The challenge with traditional content management systems is that your content and information is stored on a webpage. Although you may hyperlink to other webpages, there's no relationship between the information. As a result, it becomes repetitive across multiple webpages and siloed into certain areas of your CMS. Ultimately, your content becomes too difficult to manage because it lives on multiple stationary pages. There's no relationship between multiple data points – such as a specific branch location and their specific hours of operation – because the data is managed manually and individually per each single webpage.

A CMS for the modern enterprise should create relationships between different pieces of information. This gives your CMS context to leverage in chat and search experiences. It also allows you to manage your information at scale, ultimately delivering the right answers everywhere your customers are asking questions.

When you deliver these answers, you're able to meet your customers at the moment of intent — leading to a better customer experience, increased discoverability and conversion, and lower operational costs.

A next-gen CMS can help your organization by allowing information to be managed from one central location. This enables a bidirectional flow of information between all of the applications that power your digital experiences.

Your CMS should empower your brand to answer multi-dimensional financial questions across search experiences.

When your customers search for things like office locations, advisors, and mortgage offers, they're not searching for those keywords — they're searching for the real things those words refer to, and they're asking your brand directly to address their need.

They're showing a strong intent to actually work with your organization. A next-gen content management system can help you reach them.

Let's use an example: A potential customer searches for "best financial advisors near me who handle retirement planning." Delivering the correct answer requires information from across your organization: ratings ("best"), individual professional profiles ("financial advisor"), office location ("near me"), and specialty ("retirement planning").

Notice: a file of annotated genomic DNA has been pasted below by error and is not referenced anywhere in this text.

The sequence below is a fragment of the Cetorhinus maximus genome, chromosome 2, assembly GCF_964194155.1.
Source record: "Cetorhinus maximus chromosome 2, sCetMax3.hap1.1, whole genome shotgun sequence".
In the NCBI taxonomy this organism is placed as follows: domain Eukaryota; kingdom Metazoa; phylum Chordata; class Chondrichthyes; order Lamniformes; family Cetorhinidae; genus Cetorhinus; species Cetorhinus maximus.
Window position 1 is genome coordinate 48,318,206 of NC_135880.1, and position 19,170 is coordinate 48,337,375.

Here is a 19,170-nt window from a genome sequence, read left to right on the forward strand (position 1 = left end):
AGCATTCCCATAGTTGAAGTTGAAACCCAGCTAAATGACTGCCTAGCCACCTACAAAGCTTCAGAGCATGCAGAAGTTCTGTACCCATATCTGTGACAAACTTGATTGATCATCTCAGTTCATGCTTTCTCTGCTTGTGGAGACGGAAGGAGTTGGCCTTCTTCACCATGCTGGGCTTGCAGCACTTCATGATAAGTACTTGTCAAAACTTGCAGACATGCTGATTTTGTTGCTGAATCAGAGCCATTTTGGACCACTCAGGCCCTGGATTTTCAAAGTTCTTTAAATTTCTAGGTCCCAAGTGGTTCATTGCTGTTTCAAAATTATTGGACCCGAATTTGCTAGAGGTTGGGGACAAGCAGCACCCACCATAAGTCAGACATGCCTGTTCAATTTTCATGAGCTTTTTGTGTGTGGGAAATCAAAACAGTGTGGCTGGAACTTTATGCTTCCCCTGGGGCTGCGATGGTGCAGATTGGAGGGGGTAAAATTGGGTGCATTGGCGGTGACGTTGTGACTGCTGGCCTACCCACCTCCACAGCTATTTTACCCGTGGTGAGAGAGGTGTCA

How can your financial services organization deliver an answer to a question — either on your own site or in search results — that requires information from operations, facilities, and other departments?

With Yext's CMS, you can define the relationships between all these entities (e.g., your professionals, locations, hours, and more) so that an AI-powered discovery service like Alexa or Google can answer this question. This makes it easier for customers to find answers to that very specific, high-intent query – both on your site and on the SERP.

If a potential customer searches, for example, for a "financial advisor near me who speaks Spanish," and your website's information is structured to answer this question, then they can find Sofia Gonzalez's individual page (which includes her hours, office address, and phone number). The customer can then call or email to book an appointment directly from the result.

However, if your information is missing, or your CMS doesn't map entities to one another in a way that search engines can understand, your organization won't show up on the search engine results page — but a competitor will. This can lead that potential customer, who's looking for help with retirement planning, to choose a different financial advisor over one of your professionals.

The key to delivering answers to customers on your own website? Choosing the right CMS.

Delivering the answers customers are now trained to expect, directly on your website, leads to a better customer experience and higher conversions — meaning more revenue. Your organization needs a CMS that enables you to take control of this experience.

A legacy CMS can create a disjointed and fractured journey, but the right next-generation CMS will deliver a great customer experience — and bookings and revenue.

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Verbesserung der Kundenakquise mithilfe des Finanzexperten-Finders in sechs Schritten